Classification of Clouds
Clouds are usually classified according to their height and appearance. For convenience, we can list them in descending order viz., high clouds, middle clouds and low clouds. We must exercise some caution in relying on height data. There is some seasonal as well as latitudinal variation and there is some overlapping form time to time. However, the appearance of clouds is quite distinctive for each height category.
WMO cloud classification (1957) – The WMO classified the clouds according to their height and appearance into 10 categories. From the height, clouds are grouped into 4 categories (viz., family A, B, C and D) as stated below and there are sub categories in each of these main categories.
A. High clouds (mean heights 5–13 km) (Mean lower level 20000 ft)
• Cirrus (ci)
• Cirrocumulus (cc)
B. Middle clouds (Mean heights 2–7 km) (6500–20000 ft)
• Altostratus (As)
• Altocumulus (Ac)
C. Low (clouds mean heights 0–2 km) (Close to earth’s surface–6500 ft.)
• Nimbostratus (Ns)
• Stratocumulus (Sc)
• Stratus (St)
• Cumulus (Cu)
Family A – The clouds in this category are high clouds. The mean lower level is 7 km and the mean upper level is 12 km in tropics and sub-tropics. In this family, there are three sub-categories:
1. Cirrus (Ci) – In these clouds ice crystals are present. It looks like wispy and feathery, and it is delicate, desist, white fibrous, and silky appearance. Sunrays pass through these clouds and sunshine without shadow. It does not produce precipitation.
2. Cirrocumulus (Cc) – Like cirrus clouds, ice crystals are present in these clouds also. It looks like rippled sand or waves of the seashore. It contains white globular masses and transparent with no shading effect. The sky is mackerel sky.
3. Cirrostratus (Cs) – Like the above two clouds, ice crystals are present in these clouds also. It looks like whitish veil and covers the entire sky with milky white appearance. It produces “Halo”.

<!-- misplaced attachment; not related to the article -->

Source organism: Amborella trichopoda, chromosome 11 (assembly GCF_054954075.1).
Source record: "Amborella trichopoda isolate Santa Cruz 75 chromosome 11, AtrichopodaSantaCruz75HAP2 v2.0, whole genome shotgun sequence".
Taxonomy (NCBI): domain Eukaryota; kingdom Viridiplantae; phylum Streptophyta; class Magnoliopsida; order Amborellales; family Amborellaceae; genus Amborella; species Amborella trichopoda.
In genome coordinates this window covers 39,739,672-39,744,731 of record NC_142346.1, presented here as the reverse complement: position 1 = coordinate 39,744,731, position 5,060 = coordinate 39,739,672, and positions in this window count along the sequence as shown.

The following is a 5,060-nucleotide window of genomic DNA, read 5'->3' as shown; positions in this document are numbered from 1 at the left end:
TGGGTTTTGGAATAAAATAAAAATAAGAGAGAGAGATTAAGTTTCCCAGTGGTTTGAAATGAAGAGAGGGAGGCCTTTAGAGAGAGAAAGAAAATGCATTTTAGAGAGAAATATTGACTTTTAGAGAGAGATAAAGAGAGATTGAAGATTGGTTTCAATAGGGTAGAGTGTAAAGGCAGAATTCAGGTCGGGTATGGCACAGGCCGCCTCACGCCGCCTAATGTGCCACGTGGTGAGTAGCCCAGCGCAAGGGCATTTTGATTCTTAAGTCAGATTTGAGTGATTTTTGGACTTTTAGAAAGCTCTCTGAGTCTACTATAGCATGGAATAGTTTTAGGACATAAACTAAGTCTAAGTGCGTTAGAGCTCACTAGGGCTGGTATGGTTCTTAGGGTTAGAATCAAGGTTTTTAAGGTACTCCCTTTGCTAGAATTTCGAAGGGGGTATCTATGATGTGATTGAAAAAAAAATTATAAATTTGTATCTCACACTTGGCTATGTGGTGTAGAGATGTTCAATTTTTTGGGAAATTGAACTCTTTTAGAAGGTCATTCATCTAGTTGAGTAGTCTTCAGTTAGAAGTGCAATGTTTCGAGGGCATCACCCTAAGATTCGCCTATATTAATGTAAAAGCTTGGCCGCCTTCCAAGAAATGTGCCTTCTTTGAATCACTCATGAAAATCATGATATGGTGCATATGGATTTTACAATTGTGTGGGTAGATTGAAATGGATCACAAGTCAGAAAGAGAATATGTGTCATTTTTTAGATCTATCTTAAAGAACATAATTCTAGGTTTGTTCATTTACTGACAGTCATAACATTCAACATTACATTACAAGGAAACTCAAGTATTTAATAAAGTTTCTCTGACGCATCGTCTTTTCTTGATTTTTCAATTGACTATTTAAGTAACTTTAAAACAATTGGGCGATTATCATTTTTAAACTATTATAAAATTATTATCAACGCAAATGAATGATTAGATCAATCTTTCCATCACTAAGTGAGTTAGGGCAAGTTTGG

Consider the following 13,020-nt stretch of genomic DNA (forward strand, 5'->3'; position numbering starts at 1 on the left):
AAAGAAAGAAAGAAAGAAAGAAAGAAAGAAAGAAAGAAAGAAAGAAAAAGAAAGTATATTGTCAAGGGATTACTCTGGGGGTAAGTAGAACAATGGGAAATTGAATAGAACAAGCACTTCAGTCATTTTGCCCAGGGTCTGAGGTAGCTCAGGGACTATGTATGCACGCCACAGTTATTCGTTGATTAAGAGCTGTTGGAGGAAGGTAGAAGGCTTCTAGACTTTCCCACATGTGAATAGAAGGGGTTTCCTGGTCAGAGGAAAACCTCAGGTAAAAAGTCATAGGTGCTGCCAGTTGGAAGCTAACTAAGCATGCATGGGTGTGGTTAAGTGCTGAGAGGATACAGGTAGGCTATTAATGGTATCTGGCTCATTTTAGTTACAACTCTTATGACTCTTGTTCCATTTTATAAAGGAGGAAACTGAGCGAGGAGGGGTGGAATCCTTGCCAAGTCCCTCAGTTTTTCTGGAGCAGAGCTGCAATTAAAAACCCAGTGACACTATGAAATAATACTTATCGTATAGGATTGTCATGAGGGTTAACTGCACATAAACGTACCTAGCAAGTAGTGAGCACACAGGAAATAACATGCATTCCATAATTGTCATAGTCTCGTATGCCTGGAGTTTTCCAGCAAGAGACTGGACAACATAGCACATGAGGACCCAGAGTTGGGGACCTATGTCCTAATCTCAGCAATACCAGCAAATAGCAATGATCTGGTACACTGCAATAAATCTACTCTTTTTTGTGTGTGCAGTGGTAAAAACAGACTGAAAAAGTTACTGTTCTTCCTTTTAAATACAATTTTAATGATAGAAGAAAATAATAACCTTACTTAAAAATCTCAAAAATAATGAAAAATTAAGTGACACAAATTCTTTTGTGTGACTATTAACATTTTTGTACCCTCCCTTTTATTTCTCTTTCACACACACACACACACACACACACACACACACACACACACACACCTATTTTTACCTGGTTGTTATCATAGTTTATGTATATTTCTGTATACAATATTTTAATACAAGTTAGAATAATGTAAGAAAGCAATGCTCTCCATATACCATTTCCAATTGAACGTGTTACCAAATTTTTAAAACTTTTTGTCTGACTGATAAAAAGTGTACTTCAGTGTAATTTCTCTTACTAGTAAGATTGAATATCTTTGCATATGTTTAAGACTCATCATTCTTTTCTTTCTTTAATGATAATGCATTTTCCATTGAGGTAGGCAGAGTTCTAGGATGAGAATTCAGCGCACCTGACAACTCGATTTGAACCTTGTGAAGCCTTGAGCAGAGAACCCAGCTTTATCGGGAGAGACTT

Family B – The clouds in this category are middle clouds. The mean lower level is 2.5 km and the mean upper level is 7 km in tropics and sub-tropics. In this family, there are 2 sub-categories.
1. Altocumulus (Ac) – In these clouds ice water is present. It has grayish or bluish globular masses. It looks like sheep back and also known as flock clouds or wool packed clouds.
2. Alto-stratus (As) – In these clouds, water and ice are present separately. It looks like fibrous veil or sheet and grey or bluish in colour. It produces coronas and cast shadow. Rain occurs in middle and high latitudes.
Family C – The clouds in this category are lower clouds. The height of these clouds extends from ground to upper level of 2.5 km in tropics and sub-tropics. In this family, there are 3 sub-categorizes.
1. Strato cumulus (Sc) – These clouds are composed of water. It looks soft and grey, large globular masses and darker than altocumulus. Long parallel rolls pushed together or broken masses. The air is smooth above these clouds but strong updrafts occur below.
2. Stratus (St) – These clouds are also composed of water. It looks like for as these clouds resemble grayish white sheet covering the entire portion of the sky (cloud near the ground). It is mainly seen in winter season and occasional drizzle occurs.
3. Nimbostratus (Ns) – These clouds are composed of water or ice crystals. It looks thick dark, grey and uniform layer, which reduces the daylight effectively. It gives steady precipitation. Sometimes, It looks like irregular, broken and shapeless sheet like.
Family D – These clouds form due to vertical development i.e., due to convection. The mean low level is 0.5 km and means upper level goes up to 16 km. In this family, there are two sub-categories.
1. Cumulus (Cu) – These clouds are composed of water with white majestic appearance with flat base. Irregular dome shaped and looks like cauliflower with wool pack and dark appearance below due to shadow. These clouds usually develop into cumulo-nimbus clouds with flat base.
2. Cumulonimbus (Cb) – The upper levels of these clouds possess ice and water is present at the lower levels. These clouds have thunderhead with towering anvil top and develop vertically. These clouds produce violent winds, thunderstorms, hails and lightening, during summer.
- Contingency cropping Point Wise Notes for Competitive Exam
- Soil Conservation Point Wise Notes for Competitive exam
- Crop Physiology Point Wise Notes For Competitive exam
- Weed Management Point Wise Notes For Competitive Exam 2
- Crop Physiology-3 Point Wise Notes For Competitive exam